Official stats reveal most popular baby names in England and Wales

Expectant parents are influenced in a number of ways when choosing a name for their baby - and obviously, how the name sounds is a big contributing factor.

Baby name website My 1st Years has partnered with Dr Bodo Winter, Associate Professor of Cognitive Linguistics at the University of Birmingham to analyse hundreds of baby names in the UK and US to discover the most beautiful sounding names.

This research is based on sound symbolism where some words sound better than others due to the close connection between the sound and meaning of a word along with other sensory aspects such as touch and smell.

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In the UK, Zayn was top of the list for the most beautiful-sounding boys’ name, with One Direction member Zayn Malik causing the name to rise in popularity a decade ago.

Jesse and Charlie followed in second and third along with Louie, William, Freddie, George, Ali, Daniel and Riley making the top 10.

For the UK girl's names, there was a clear pattern as ones with strong "ee" sounds made the top ten with Sophia topping the list, Zoe in second, Rosie in third, Sophie in fourth, followed by Ivy, Phoebe, Violet, Willow, Hannah, and Ellie.

Across the pond, America had some differences when it came to most beautiful sounding names.

Matthew was the top boy's name on the US list which literally means "gift of God” and scored highly due to many positive connotations associated with it when spoken aloud.

Julian, William, Isaiah and Leo completed the top five, while Levi, Joseph, Theo Isaac and Samuel made it in the top ten.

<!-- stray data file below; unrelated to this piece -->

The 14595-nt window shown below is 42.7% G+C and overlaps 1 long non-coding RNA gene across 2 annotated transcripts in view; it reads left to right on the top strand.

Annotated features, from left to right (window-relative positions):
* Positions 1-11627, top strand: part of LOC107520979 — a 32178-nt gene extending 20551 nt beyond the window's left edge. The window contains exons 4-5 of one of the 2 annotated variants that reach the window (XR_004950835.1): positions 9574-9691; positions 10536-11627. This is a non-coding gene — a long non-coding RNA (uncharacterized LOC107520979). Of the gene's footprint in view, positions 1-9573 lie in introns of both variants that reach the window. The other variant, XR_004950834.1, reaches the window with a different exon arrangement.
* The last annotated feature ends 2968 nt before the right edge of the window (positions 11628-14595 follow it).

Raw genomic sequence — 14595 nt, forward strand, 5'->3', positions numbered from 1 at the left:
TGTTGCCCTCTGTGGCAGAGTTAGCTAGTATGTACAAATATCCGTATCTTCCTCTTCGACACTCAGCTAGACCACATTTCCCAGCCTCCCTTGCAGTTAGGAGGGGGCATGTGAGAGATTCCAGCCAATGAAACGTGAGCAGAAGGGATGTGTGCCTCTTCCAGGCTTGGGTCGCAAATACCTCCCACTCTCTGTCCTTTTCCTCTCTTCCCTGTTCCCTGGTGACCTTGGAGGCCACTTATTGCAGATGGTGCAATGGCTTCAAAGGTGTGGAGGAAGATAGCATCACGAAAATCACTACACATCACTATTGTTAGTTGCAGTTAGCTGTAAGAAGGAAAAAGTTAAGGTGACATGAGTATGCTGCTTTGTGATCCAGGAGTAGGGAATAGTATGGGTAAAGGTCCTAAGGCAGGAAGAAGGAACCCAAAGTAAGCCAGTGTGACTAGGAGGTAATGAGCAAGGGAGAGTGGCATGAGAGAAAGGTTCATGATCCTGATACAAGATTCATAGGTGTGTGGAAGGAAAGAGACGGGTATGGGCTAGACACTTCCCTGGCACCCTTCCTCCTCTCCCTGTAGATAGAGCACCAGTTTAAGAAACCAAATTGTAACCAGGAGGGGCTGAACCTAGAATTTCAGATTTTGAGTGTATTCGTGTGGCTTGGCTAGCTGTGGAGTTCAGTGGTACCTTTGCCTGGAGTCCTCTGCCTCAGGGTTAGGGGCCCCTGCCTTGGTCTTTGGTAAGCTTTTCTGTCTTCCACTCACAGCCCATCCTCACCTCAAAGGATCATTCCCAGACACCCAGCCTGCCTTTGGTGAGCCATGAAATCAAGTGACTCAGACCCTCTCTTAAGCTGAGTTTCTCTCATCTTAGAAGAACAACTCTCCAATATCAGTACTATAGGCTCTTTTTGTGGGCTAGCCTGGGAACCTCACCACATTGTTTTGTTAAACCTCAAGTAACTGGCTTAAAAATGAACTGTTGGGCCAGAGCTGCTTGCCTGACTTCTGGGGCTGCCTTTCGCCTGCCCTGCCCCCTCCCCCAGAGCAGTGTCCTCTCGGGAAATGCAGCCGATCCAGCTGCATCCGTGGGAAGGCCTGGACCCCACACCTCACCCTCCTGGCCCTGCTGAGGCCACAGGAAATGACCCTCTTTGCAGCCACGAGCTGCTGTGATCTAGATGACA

Similar to the UK, the US also had the name Sophia in first place - which derives from Greece in the fourth century and means ‘wisdom as well as Zoe in second, proving the "ee" sound was also popular in this country too.

Strong "E" sounds also feature such as Ellie, Emily, Evelyn, Eva and Elena ranking in spots nine to thirteen.

The US girl names are pretty similar to the UK list, with the exception of Everly, Riley, Paisley, and Emily.

Dr Bodo Winter explains: “There are a lot of things that affect name choice, and several of these have been explored in research. For example, research by Stephanie Shih shows that parents try to avoid choosing first names that would clash with their family names.”

“If your family name starts with ‘S’, such as Scott, Smith, Saunders, or Sullivan, it may be advisable not to have a first name that ends in ‘s’, such as Marcus, Charles, or Nicolas – because the two ‘s’ sounds will blend into each other.

"Shih’s research has used data from Facebook account names to show that there is indeed a small tendency for parents to prefer names without ‘s’ when their last name starts with ‘s’.”

Dr Winter also referred to a recent paper by Berger and colleagues (2012) that discovered a "surprising result" when looking at 100 years of baby name data that shows"when there are major hurricanes in the US, the next generation of babies will be more likely to feature sounds that occur in the name of the hurricane, such as Katie after Hurricane Katrina."

This is because the names of often mentioned repeatedly in the media, according to Dr Winter who explained that "this means that we are exposed more to the same sounds, and it is known from psychological research that things that are more familiar to us are generally liked more, a phenomenon known as the “mere exposure effect.”

Though the researchers noted how factors such as country, culture, accent, family history, and gender contribute to how nice a name sounds.

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